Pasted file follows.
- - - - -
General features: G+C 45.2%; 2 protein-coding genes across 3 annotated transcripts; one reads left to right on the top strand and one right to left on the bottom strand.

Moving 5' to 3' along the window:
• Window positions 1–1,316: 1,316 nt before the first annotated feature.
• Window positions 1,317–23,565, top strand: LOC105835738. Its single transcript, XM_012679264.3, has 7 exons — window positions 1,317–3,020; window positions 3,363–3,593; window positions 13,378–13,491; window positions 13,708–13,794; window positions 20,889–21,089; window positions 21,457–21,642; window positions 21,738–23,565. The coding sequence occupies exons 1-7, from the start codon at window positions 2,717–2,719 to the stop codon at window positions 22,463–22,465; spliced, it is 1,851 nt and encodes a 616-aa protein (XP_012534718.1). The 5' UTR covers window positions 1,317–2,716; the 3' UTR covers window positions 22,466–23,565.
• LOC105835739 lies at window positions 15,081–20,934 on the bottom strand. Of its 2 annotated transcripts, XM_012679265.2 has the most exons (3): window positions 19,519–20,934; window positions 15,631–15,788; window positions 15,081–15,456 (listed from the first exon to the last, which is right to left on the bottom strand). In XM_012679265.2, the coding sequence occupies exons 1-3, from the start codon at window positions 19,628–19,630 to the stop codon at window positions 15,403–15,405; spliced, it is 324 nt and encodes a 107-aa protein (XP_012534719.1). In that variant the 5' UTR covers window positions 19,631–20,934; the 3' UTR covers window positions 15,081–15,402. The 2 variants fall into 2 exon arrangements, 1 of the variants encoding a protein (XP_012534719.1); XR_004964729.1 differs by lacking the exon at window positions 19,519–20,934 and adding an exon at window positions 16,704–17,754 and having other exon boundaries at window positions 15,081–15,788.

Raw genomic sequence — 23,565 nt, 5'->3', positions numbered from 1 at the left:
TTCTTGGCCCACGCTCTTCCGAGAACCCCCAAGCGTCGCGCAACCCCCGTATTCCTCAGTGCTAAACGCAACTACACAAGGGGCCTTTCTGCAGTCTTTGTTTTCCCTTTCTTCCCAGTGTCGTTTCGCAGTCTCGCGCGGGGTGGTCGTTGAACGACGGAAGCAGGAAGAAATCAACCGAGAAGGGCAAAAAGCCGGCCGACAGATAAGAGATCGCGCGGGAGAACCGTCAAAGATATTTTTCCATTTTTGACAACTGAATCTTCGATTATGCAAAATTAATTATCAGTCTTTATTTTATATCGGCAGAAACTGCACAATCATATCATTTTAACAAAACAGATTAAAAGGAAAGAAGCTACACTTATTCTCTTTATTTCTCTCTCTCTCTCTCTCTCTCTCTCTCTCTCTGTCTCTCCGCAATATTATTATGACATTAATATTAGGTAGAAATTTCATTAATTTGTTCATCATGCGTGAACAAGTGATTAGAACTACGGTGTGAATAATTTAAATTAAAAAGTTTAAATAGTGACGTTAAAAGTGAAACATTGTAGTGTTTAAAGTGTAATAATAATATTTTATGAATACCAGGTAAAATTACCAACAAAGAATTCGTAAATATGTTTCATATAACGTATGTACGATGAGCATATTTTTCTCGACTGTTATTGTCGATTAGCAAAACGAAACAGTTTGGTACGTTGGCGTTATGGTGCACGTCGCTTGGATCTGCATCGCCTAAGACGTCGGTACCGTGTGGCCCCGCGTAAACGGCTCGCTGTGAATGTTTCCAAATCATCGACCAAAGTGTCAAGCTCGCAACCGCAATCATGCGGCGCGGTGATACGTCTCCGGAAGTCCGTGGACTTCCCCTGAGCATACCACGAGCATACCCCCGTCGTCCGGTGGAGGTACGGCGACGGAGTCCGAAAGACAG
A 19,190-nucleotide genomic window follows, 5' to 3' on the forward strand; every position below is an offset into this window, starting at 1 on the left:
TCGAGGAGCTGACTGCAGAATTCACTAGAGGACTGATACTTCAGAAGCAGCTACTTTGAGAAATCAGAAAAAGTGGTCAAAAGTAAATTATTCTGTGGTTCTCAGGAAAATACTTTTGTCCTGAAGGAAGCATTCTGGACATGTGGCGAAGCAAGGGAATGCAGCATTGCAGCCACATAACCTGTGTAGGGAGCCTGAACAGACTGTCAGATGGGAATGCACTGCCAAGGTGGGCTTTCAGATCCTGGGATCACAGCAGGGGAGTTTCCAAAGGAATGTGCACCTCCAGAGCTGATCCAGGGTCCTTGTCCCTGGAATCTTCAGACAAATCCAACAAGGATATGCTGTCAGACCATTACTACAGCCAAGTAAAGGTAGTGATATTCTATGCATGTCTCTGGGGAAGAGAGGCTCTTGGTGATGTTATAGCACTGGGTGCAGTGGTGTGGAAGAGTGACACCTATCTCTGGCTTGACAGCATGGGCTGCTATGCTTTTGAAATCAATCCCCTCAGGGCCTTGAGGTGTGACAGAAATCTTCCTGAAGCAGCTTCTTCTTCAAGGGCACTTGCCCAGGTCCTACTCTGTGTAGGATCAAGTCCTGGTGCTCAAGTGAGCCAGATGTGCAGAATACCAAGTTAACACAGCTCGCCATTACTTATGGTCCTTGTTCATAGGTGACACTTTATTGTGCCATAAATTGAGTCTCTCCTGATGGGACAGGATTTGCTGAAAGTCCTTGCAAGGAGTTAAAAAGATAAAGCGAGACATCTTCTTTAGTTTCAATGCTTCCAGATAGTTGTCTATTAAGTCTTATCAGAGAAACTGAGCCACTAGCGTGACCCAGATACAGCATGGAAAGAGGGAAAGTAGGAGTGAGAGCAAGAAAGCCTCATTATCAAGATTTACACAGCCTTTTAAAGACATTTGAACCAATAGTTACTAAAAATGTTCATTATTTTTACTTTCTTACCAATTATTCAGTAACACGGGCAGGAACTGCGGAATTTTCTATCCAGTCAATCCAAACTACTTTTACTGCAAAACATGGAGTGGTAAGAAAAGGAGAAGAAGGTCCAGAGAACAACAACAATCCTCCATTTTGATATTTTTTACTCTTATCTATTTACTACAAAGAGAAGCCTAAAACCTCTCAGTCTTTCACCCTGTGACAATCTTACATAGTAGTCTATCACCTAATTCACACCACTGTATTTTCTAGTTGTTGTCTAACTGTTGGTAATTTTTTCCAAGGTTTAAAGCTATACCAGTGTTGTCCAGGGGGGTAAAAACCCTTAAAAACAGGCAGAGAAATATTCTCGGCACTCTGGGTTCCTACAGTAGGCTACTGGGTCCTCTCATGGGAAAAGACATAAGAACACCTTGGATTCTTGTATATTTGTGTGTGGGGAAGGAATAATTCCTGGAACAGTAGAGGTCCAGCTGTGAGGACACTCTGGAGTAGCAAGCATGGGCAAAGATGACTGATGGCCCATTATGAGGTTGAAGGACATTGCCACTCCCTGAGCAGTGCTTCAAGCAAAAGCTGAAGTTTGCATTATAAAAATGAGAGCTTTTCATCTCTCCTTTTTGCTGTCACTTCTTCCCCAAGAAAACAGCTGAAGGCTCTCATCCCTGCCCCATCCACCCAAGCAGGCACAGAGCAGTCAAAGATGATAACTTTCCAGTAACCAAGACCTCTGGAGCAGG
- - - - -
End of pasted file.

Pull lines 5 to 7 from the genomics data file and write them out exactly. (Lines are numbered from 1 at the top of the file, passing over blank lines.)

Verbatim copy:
• LOC105835739 lies at window positions 15,081–20,934 on the bottom strand. Of its 2 annotated transcripts, XM_012679265.2 has the most exons (3): window positions 19,519–20,934; window positions 15,631–15,788; window positions 15,081–15,456 (listed from the first exon to the last, which is right to left on the bottom strand). In XM_012679265.2, the coding sequence occupies exons 1-3, from the start codon at window positions 19,628–19,630 to the stop codon at window positions 15,403–15,405; spliced, it is 324 nt and encodes a 107-aa protein (XP_012534719.1). In that variant the 5' UTR covers window positions 19,631–20,934; the 3' UTR covers window positions 15,081–15,402. The 2 variants fall into 2 exon arrangements, 1 of the variants encoding a protein (XP_012534719.1); XR_004964729.1 differs by lacking the exon at window positions 19,519–20,934 and adding an exon at window positions 16,704–17,754 and having other exon boundaries at window positions 15,081–15,788.

Raw genomic sequence — 23,565 nt, 5'->3', positions numbered from 1 at the left:
TTCTTGGCCCACGCTCTTCCGAGAACCCCCAAGCGTCGCGCAACCCCCGTATTCCTCAGTGCTAAACGCAACTACACAAGGGGCCTTTCTGCAGTCTTTGTTTTCCCTTTCTTCCCAGTGTCGTTTCGCAGTCTCGCGCGGGGTGGTCGTTGAACGACGGAAGCAGGAAGAAATCAACCGAGAAGGGCAAAAAGCCGGCCGACAGATAAGAGATCGCGCGGGAGAACCGTCAAAGATATTTTTCCATTTTTGACAACTGAATCTTCGATTATGCAAAATTAATTATCAGTCTTTATTTTATATCGGCAGAAACTGCACAATCATATCATTTTAACAAAACAGATTAAAAGGAAAGAAGCTACACTTATTCTCTTTATTTCTCTCTCTCTCTCTCTCTCTCTCTCTCTCTCTGTCTCTCCGCAATATTATTATGACATTAATATTAGGTAGAAATTTCATTAATTTGTTCATCATGCGTGAACAAGTGATTAGAACTACGGTGTGAATAATTTAAATTAAAAAGTTTAAATAGTGACGTTAAAAGTGAAACATTGTAGTGTTTAAAGTGTAATAATAATATTTTATGAATACCAGGTAAAATTACCAACAAAGAATTCGTAAATATGTTTCATATAACGTATGTACGATGAGCATATTTTTCTCGACTGTTATTGTCGATTAGCAAAACGAAACAGTTTGGTACGTTGGCGTTATGGTGCACGTCGCTTGGATCTGCATCGCCTAAGACGTCGGTACCGTGTGGCCCCGCGTAAACGGCTCGCTGTGAATGTTTCCAAATCATCGACCAAAGTGTCAAGCTCGCAACCGCAATCATGCGGCGCGGTGATACGTCTCCGGAAGTCCGTGGACTTCCCCTGAGCATACCACGAGCATACCCCCGTCGTCCGGTGGAGGTACGGCGACGGAGTCCGAAAGACAG